Westerners will not know all the rules or customs. They will give you some leeway,
but try to be sensitive and navigate the system as well as you can. Just like in the
States, do be gracious and rave over every good thing you eat. Cooks enjoy the
attention worldwide.
Chinese Culture Taboo #4: Hug a member of the opposite sex as a greeting
In the US, it is very common for guys to hug girls and vice-versa as a friendly
greeting. During my church fellowship time back in the States I can see guys and
girls hugging across the entire auditorium. In some areas of the South it feels weird
to offer your hand. Believe it or not, social customs in China are not the same as
America's South. If you are a guy and want to make a Chinese girl feel extremely
awkward and uncomfortable, offering a hug as a greeting is the way to go. She will
likely offer a nervous laugh and attempt to escape as soon as possible. I have seen

this happen several times with unsuspecting foreigners. Meanwhile, they didn't
have any idea how uncomfortable the girl felt. As weird as that is, it might be even
more weird for a girl to initiate the hug. I have been in China for almost nine years
and can't recall seeing that happen. So if it hasn't happened yet, don't be the first
try. There doesn't always have to be a first for everything. So what is the
appropriate way to act when meeting someone or introducing yourself? If you are a
guy meeting a guy you can offer a warm handshake. It is not so common in China
still, but it will probably be accepted. However, it is more normal when meeting
someone to exchange verbal greetings, but not any physical contact. If you are
unsure what to do, a good rule of thumb is always to wait and see how the other
person responds. More than ninety percent of the time they won't offer their hand,
so you don't need to either.
Chinese Culture Taboo #5: Ask a member of the opposite sex his/her birth
date In the West, this is generally an innocent question. You could have a hundred
reasons for asking such as planning a party or event, preparing a gift, or simple
banter. In China, it could be much more than an innocent question and cause you a
load of trouble. Asking someone his birth date often signals a romantic interest.
Why? Traditionally China has complex rules for making the perfect match of
husband and wife. It is not necessarily based on interests, hobbies, or even love. It
is based on calculations by fortune tellers or feng shui specialists who have
professional careers in matchmaking. Parents will often submit the birth date (down
to the minute and second) of their child and their child's significant other. These
specialists are paid big bucks to somehow determine if they match and if the
marriage will be "lucky" or "prosperous." So if a guy asks a girl for her birth date it
could be interpreted as, "I am interested in marrying you and want to see if we are a
match." Again, this is not as important to the younger generation as the elder
generation. Many traditions like this are gradually waning in importance. But if you
want to avoid any confusion it is better to stick to safer topics. And if someone asks
you your birth date, watch out!

http://www.calligraphyforgod.com/chineseculturetaboos.html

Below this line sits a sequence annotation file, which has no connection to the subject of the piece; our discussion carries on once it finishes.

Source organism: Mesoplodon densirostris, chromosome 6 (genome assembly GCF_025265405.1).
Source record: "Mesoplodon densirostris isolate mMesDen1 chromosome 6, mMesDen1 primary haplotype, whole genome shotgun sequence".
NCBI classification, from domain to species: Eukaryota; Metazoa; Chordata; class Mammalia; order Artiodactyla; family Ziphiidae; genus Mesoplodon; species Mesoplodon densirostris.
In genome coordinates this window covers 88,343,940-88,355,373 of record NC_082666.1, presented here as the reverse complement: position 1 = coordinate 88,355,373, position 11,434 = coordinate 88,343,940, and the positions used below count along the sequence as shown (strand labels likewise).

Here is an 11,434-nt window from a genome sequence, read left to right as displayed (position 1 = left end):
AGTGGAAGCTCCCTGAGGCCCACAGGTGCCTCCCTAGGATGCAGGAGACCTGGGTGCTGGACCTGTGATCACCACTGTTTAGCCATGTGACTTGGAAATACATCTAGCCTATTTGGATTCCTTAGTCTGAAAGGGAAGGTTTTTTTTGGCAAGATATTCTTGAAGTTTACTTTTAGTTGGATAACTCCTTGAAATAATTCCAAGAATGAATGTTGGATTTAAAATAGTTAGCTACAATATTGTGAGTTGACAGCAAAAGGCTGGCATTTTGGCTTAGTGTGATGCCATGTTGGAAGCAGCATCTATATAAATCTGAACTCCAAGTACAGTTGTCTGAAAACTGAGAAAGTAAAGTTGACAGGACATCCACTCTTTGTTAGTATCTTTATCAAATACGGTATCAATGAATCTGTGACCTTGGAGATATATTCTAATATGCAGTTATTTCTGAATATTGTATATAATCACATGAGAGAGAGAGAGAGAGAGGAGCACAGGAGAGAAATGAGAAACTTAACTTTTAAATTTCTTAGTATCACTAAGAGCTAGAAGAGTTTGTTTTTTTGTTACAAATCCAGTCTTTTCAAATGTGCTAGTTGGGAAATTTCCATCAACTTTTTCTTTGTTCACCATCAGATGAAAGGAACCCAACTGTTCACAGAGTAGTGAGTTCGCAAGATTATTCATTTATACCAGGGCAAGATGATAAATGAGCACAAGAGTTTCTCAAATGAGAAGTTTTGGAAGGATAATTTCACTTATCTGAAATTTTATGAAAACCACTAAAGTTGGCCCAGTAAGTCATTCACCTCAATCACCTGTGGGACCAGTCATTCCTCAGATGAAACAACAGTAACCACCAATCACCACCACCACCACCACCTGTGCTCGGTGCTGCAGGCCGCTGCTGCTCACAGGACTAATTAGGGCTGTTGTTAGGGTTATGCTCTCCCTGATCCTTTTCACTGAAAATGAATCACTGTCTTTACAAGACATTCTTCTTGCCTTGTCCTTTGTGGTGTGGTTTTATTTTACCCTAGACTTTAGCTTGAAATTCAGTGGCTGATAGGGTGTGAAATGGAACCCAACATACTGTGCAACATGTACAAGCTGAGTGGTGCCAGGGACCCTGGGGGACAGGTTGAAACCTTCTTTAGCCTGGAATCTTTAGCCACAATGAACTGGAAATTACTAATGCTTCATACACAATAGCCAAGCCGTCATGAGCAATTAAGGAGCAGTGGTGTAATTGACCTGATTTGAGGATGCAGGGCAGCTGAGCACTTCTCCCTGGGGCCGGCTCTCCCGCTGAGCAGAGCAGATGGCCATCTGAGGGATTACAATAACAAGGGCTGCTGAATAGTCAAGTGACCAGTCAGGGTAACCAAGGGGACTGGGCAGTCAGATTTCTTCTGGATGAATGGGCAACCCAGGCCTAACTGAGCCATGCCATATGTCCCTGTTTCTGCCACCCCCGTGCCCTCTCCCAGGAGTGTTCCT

CULTURAL TABOOS IN CHINA


Foreigners are not expected to know all of these things the minute they step
off the plane and will be given great latitude, however your knowledge of what is
not acceptable can make your transition to life in China much smoother.

If you want someone to come to you, dont wave them over with an upturned
finger. This is impolite. Wave them over with your fingers turned down, as if
they were sweeping something toward you. The same motion is used when
hailing a cab.

When using a toothpick in public, cover your mouth with your hand.

When eating with a group, if there is a dish everyone is sharing (which is


customary), do not use your chopsticks or the spoon you are eating with to
dish your food. Use the serving spoon to dish into your bowl or plate and then
use your spoon or chopsticks to eat.

If someone gives you a present, its best not to open it in front of them.

When someone gives a business card to you, do not stick it in your hip
pocket. Also, dont stick it in your wallet and then put your wallet in your hip
pocket. You would be symbolically stating that you want to sit on them!
Putting a business card in your wallet and them placing the wallet in a front
pocket is no problem.

After eating a meal, never leave your chopsticks sticking up in the left-over
rice at the bottom of your bowl. This is what people do at shrines when
offering a meal to their ancestors' ghosts. Doing it in a restaurant would be a
terrible curse on the proprietor.
Sometimes funerals, weddings, or religious ceremonies will suddenly occupy
a whole street without warning. Even though theyre blocking your way, it's
not good to walk through such a gathering.

When you're just getting to know someone, and it begins to rain but they
don't have an umbrella, its bad luck to give them an umbrella to go home
with a sure omen that youll never see each other again.( the Chinese word
for umbrella-san-sounds like the word for to break apart.) This is
particularly important for dating couples the first few times they go out
together. If you like our new friend, take the time to escort him or her with
the umbrella out to the bus stop or taxi.

The following gifts and/or colors are associated with death and should not be
given:
Clocks (giving a watch is okay)
Straw sandals
A stork or crane
Handkerchiefs
Anything white, blue or black